It has to be said that given the pressures of life here, New York is a pretty tolerant place. But whether it is white police officers shooting black suspects or black students picking on Asian students at a high school, the tensions do sometimes boil over.
In two recent examples, black DJs on a radio station offended Asians with a parody of the Asian tsunami, while a white school administrator ordered Haitian immigrant fourth-grade pupils to sit on the floor of the school's cafeteria and eat with their hands. 'In Haiti, they treat you like animals, and I will treat you the same way here,' she allegedly said.
Getting people to respect each other's differences and similarities enough to avoid all this is one of the targets of New York-based artist Nancy Burson. She created a computerised device called the human race machine in 1999, which transforms the image of a viewer's face into different races. After taking it on a tour across Europe and the United States, she has now brought it back to New York and has set up an exhibit on Wall Street. Alongside the machine, Burson is showing a piece called The Human Face, which consists of a male and a female face that are composites of the many thousands of people who have been photographed by the machine. They are both oval with yellow-brown skin and every attribute in apparently perfect harmony: eyes, not too large, not too small; nose - not too squat, not too pointed, and so on.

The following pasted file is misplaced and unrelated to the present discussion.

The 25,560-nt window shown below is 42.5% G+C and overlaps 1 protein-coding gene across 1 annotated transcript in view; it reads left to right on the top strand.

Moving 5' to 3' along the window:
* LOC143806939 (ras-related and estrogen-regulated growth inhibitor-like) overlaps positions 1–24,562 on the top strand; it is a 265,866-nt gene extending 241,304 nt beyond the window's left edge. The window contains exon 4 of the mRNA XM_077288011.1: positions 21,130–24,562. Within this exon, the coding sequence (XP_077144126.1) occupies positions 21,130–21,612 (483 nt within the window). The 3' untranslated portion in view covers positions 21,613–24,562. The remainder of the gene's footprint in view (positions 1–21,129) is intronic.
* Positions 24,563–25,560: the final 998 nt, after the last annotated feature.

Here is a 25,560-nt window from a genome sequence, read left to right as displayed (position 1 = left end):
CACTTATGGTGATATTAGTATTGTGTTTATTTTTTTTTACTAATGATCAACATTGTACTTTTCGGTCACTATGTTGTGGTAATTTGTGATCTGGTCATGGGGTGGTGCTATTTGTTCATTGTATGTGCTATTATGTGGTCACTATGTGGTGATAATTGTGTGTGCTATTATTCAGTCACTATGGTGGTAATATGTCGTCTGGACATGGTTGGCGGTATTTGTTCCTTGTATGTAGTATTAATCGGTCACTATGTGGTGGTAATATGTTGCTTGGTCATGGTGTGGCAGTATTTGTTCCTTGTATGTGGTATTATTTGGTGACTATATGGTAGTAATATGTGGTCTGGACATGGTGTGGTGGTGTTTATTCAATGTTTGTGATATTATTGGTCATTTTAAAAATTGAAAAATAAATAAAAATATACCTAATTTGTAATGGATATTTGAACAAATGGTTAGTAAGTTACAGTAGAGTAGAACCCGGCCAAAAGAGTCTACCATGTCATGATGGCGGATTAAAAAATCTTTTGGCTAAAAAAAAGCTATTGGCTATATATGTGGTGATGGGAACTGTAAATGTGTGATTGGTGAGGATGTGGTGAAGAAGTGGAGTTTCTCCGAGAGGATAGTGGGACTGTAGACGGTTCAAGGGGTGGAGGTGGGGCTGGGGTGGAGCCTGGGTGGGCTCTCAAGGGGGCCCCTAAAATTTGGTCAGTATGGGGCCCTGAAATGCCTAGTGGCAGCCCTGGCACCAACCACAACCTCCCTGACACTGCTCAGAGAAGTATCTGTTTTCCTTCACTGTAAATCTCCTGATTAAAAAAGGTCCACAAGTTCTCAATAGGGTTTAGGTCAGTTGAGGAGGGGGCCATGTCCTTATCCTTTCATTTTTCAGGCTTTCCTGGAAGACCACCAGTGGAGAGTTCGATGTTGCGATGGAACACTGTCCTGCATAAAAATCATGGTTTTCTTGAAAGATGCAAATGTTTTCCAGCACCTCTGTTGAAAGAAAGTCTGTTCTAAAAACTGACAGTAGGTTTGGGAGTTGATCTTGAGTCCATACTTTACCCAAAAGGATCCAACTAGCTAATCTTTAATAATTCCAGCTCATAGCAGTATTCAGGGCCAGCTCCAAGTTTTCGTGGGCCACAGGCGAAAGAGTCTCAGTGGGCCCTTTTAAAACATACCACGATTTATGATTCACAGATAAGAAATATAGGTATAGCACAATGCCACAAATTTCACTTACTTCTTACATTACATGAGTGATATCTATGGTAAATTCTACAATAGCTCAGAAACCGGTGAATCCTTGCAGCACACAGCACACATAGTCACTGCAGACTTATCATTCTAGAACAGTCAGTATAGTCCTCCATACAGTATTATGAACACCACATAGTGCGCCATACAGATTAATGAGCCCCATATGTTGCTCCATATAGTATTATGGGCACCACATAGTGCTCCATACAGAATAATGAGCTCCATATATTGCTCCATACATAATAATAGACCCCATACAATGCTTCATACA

'The whole thing is about moving us through our differences to sameness,' Burson said. 'There is only one race in the world. That's the human race.'
On its opening day last week, the exhibit - which is featured in a public atrium owned by Deutsche Bank - attracted plenty of people wanting to change their race, at least for a few seconds. A black girl sat in the machine, a chamber the size of a telephone booth, and pressed a button. The screen caught the image of her young face impeccably. But the girl did not know what she should do next.
'Click the left button,' an Asian woman waiting behind her suggested. The screen now listed six race options. The girl automatically chose Asian. In about a second, her face with yellow skin, slightly smaller eyes and nose, and thinner lips appeared on the screen.
'Wow!' the crowd erupted. The girl asked excitedly: 'Is this how I would look if I was born as Asian?' 'Did you find that you two actually look similar,' someone in the crowd shouted. 'Maybe we are sisters,' the Asian woman said. People all laughed - for once Wall Street seemed like a place where not everyone eats raw meat for breakfast.